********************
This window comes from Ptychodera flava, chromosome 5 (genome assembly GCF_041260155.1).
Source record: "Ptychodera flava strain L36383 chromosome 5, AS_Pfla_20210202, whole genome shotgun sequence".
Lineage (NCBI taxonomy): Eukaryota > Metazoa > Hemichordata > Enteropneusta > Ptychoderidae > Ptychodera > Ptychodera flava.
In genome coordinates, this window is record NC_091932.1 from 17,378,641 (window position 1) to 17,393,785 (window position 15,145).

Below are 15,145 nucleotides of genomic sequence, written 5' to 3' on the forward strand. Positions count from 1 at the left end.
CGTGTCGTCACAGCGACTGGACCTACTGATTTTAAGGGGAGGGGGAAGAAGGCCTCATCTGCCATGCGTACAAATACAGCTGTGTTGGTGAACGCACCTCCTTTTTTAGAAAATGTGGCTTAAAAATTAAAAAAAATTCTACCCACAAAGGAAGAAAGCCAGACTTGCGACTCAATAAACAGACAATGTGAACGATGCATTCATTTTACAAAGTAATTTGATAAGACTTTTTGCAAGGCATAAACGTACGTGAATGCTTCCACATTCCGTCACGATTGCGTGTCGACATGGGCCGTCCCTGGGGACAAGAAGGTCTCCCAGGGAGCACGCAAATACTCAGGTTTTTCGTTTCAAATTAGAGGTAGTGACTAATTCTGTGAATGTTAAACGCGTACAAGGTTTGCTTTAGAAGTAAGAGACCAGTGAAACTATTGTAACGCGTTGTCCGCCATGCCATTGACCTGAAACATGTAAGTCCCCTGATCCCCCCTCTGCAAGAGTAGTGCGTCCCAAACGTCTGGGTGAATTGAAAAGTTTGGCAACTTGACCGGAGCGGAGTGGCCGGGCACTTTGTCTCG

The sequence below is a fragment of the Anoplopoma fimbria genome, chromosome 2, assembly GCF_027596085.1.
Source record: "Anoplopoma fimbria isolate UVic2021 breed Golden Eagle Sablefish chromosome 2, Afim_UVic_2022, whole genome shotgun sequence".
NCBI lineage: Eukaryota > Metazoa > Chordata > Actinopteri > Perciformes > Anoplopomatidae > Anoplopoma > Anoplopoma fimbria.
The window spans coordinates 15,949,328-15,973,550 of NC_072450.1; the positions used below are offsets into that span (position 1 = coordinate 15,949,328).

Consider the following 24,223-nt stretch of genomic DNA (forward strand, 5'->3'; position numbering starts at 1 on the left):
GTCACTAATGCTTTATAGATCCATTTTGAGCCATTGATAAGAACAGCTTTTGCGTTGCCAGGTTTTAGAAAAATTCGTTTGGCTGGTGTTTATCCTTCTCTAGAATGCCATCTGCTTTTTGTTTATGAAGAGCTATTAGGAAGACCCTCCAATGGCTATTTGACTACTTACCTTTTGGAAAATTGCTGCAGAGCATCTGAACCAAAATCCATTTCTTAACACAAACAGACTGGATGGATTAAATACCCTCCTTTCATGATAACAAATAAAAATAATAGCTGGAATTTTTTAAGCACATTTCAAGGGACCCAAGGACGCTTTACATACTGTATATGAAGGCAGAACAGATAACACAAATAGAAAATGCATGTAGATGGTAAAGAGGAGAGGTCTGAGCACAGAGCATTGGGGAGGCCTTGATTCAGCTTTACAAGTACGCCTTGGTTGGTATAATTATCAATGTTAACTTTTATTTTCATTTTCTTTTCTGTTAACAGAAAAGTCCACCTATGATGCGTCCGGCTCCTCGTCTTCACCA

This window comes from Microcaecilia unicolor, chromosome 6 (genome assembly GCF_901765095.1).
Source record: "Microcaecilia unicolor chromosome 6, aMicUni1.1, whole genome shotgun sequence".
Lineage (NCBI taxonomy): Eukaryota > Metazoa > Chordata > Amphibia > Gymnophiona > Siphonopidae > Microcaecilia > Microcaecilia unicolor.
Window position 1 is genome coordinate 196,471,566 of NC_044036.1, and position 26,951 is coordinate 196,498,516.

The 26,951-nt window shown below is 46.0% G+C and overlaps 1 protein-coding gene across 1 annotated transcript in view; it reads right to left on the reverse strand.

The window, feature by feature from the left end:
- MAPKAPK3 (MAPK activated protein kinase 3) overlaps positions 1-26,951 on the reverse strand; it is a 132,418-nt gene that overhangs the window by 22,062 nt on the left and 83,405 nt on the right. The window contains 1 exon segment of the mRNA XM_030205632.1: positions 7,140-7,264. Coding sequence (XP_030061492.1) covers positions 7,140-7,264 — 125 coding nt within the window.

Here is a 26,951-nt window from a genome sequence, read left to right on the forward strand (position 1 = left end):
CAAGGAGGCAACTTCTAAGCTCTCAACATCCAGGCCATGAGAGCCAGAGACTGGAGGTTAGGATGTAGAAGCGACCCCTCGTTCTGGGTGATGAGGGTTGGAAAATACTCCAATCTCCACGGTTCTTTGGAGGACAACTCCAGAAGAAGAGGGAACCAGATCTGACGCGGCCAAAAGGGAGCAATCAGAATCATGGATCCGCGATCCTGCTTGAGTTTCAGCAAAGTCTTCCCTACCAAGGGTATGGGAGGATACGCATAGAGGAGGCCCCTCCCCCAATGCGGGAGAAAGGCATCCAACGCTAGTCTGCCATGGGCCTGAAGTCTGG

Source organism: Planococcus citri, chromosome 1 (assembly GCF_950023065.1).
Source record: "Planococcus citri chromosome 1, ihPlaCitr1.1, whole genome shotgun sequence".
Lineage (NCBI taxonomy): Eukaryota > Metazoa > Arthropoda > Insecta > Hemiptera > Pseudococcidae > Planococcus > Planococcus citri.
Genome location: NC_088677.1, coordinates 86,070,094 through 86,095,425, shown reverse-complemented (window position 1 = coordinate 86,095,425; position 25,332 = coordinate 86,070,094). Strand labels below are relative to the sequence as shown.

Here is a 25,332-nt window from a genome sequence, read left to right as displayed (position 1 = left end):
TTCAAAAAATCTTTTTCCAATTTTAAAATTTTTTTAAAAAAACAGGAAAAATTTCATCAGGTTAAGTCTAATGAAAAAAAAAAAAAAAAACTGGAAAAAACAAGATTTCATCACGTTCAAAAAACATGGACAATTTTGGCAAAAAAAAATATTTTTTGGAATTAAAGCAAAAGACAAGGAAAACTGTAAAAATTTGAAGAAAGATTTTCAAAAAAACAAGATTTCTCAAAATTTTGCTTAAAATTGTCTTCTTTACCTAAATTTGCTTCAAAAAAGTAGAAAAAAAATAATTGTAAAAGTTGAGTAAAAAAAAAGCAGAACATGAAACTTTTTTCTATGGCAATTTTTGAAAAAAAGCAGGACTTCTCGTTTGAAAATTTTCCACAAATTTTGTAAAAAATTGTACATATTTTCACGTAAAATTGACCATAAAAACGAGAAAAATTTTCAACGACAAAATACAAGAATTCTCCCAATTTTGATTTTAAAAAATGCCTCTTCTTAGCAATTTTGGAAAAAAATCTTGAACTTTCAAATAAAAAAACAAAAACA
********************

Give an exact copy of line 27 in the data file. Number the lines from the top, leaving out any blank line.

TTCAAAAAATCTTTTTCCAATTTTAAAATTTTTTTAAAAAAACAGGAAAAATTTCATCAGGTTAAGTCTAATGAAAAAAAAAAAAAAAAACTGGAAAAAACAAGATTTCATCACGTTCAAAAAACATGGACAATTTTGGCAAAAAAAAATATTTTTTGGAATTAAAGCAAAAGACAAGGAAAACTGTAAAAATTTGAAGAAAGATTTTCAAAAAAACAAGATTTCTCAAAATTTTGCTTAAAATTGTCTTCTTTACCTAAATTTGCTTCAAAAAAGTAGAAAAAAAATAATTGTAAAAGTTGAGTAAAAAAAAAGCAGAACATGAAACTTTTTTCTATGGCAATTTTTGAAAAAAAGCAGGACTTCTCGTTTGAAAATTTTCCACAAATTTTGTAAAAAATTGTACATATTTTCACGTAAAATTGACCATAAAAACGAGAAAAATTTTCAACGACAAAATACAAGAATTCTCCCAATTTTGATTTTAAAAAATGCCTCTTCTTAGCAATTTTGGAAAAAAATCTTGAACTTTCAAATAAAAAAACAAAAACA